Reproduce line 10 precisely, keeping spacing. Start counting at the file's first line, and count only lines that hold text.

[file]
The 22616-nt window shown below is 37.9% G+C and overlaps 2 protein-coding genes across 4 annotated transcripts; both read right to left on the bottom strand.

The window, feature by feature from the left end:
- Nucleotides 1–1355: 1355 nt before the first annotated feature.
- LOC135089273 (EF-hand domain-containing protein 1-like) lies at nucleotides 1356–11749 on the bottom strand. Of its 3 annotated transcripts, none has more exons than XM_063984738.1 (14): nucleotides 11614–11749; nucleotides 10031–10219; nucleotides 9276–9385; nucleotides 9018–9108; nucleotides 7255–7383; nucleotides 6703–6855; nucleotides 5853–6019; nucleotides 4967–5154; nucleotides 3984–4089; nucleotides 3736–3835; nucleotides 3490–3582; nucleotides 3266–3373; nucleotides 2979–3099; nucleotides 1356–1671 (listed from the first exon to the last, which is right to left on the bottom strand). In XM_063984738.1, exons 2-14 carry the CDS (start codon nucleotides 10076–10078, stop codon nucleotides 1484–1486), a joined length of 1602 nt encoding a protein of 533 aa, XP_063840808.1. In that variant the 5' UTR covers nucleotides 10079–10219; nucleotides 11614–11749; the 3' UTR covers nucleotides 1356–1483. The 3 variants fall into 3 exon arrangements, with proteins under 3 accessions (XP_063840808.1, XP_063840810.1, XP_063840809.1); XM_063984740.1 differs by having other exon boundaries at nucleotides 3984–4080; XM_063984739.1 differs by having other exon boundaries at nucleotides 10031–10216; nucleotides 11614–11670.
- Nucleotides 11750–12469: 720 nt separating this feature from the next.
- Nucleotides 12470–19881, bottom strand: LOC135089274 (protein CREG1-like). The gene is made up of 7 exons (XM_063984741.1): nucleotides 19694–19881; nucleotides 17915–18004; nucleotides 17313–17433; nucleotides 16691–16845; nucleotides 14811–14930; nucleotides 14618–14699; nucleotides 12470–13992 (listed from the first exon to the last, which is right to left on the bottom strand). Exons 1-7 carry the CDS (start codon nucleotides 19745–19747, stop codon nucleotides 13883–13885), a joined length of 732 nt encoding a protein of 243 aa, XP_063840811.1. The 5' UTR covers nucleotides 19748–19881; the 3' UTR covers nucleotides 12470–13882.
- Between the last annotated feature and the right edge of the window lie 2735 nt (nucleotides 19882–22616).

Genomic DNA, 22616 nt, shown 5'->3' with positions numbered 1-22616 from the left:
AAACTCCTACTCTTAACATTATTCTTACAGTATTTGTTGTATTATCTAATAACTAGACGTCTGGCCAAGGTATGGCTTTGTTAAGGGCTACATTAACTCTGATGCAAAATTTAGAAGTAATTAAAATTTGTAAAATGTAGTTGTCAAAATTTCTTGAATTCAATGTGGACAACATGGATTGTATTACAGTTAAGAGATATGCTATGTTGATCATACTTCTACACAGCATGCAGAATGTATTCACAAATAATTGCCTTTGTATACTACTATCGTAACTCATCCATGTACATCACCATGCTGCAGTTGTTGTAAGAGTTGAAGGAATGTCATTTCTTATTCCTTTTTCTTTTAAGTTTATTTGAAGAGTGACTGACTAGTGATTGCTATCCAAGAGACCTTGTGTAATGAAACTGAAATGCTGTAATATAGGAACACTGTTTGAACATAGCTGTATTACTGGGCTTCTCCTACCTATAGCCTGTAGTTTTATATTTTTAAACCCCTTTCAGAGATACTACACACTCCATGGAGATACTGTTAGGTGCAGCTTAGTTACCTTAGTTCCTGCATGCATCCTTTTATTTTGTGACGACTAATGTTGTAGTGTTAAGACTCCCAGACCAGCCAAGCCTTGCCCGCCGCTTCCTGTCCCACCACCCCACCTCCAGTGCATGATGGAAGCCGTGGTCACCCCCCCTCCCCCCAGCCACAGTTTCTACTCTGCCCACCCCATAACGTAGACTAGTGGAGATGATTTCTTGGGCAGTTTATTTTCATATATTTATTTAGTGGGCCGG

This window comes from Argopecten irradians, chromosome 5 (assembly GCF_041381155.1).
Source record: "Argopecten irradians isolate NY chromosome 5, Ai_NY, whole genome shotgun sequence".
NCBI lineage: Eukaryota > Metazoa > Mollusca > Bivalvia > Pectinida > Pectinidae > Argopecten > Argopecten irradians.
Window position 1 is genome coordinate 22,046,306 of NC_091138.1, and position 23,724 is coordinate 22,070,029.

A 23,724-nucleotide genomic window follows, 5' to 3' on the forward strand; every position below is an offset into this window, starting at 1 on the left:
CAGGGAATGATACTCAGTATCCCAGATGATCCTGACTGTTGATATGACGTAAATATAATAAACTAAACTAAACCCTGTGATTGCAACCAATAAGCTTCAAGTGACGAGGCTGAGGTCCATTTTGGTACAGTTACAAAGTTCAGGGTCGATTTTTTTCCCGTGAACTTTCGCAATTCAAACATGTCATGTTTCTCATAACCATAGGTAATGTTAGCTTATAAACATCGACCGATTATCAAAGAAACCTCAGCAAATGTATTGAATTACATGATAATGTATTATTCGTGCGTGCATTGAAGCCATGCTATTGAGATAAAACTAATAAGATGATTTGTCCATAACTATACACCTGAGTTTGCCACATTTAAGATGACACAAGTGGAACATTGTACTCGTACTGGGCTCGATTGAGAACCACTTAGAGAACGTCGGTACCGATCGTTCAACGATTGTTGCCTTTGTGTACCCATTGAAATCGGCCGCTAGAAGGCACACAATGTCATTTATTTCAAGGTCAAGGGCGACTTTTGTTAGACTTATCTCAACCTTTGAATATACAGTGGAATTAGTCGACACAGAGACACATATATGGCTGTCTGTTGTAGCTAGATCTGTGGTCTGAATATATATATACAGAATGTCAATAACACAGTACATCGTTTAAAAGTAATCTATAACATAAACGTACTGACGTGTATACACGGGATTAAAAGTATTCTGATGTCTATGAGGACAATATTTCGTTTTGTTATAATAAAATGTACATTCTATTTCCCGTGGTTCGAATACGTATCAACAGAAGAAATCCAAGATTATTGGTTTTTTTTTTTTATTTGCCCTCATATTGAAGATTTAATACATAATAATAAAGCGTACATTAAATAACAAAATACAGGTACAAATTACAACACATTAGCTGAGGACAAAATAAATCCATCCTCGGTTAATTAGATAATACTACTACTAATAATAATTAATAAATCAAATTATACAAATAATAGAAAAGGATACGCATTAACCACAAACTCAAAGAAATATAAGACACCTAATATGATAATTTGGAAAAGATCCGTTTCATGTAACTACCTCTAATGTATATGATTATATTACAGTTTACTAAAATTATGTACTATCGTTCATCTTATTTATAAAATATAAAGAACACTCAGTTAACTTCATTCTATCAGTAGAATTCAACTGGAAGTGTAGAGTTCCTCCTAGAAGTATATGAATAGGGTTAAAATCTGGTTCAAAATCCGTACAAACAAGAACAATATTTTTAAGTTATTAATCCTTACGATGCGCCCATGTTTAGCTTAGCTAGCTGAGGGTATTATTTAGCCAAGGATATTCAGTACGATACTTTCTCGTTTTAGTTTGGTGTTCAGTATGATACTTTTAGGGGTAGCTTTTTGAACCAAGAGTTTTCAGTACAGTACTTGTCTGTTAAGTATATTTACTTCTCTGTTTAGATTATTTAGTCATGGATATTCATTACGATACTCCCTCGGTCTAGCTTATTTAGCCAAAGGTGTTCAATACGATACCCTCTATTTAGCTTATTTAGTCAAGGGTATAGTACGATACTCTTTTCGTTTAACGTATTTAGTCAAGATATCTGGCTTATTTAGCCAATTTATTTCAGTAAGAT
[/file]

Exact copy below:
This window comes from Argopecten irradians, chromosome 5 (assembly GCF_041381155.1).